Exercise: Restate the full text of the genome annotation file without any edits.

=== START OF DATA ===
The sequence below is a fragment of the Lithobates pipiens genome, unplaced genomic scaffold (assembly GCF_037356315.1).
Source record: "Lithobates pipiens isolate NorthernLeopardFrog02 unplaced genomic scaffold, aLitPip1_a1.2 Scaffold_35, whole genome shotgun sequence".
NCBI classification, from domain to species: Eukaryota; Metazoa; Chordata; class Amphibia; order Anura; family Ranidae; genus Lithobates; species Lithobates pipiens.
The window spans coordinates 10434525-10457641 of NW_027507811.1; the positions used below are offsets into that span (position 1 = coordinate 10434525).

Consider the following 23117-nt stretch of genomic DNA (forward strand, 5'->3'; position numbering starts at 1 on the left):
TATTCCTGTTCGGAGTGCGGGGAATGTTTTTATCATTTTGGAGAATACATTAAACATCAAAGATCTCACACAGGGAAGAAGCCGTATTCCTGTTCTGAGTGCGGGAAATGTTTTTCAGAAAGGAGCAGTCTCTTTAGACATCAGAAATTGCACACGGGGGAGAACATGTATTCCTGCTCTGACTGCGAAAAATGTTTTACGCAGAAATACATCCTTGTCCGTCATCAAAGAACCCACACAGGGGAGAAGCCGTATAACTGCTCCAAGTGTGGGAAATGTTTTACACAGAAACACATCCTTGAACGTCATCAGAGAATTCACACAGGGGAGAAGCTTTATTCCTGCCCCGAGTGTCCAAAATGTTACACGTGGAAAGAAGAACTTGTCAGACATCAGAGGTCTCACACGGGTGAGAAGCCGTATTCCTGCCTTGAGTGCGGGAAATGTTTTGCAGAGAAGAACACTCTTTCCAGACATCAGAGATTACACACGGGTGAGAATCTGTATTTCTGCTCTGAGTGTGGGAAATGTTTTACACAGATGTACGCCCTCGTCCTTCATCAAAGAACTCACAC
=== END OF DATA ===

The sequence below is a fragment of the Lithobates pipiens genome, unplaced genomic scaffold (assembly GCF_037356315.1).
Source record: "Lithobates pipiens isolate NorthernLeopardFrog02 unplaced genomic scaffold, aLitPip1_a1.2 Scaffold_35, whole genome shotgun sequence".
NCBI classification, from domain to species: Eukaryota; Metazoa; Chordata; class Amphibia; order Anura; family Ranidae; genus Lithobates; species Lithobates pipiens.
The window spans coordinates 10434525-10457641 of NW_027507811.1; the positions used below are offsets into that span (position 1 = coordinate 10434525).

Consider the following 23117-nt stretch of genomic DNA (forward strand, 5'->3'; position numbering starts at 1 on the left):
TATTCCTGTTCGGAGTGCGGGGAATGTTTTTATCATTTTGGAGAATACATTAAACATCAAAGATCTCACACAGGGAAGAAGCCGTATTCCTGTTCTGAGTGCGGGAAATGTTTTTCAGAAAGGAGCAGTCTCTTTAGACATCAGAAATTGCACACGGGGGAGAACATGTATTCCTGCTCTGACTGCGAAAAATGTTTTACGCAGAAATACATCCTTGTCCGTCATCAAAGAACCCACACAGGGGAGAAGCCGTATAACTGCTCCAAGTGTGGGAAATGTTTTACACAGAAACACATCCTTGAACGTCATCAGAGAATTCACACAGGGGAGAAGCTTTATTCCTGCCCCGAGTGTCCAAAATGTTACACGTGGAAAGAAGAACTTGTCAGACATCAGAGGTCTCACACGGGTGAGAAGCCGTATTCCTGCCTTGAGTGCGGGAAATGTTTTGCAGAGAAGAACACTCTTTCCAGACATCAGAGATTACACACGGGTGAGAATCTGTATTTCTGCTCTGAGTGTGGGAAATGTTTTACACAGATGTACGCCCTCGTCCTTCATCAAAGAACTCACAC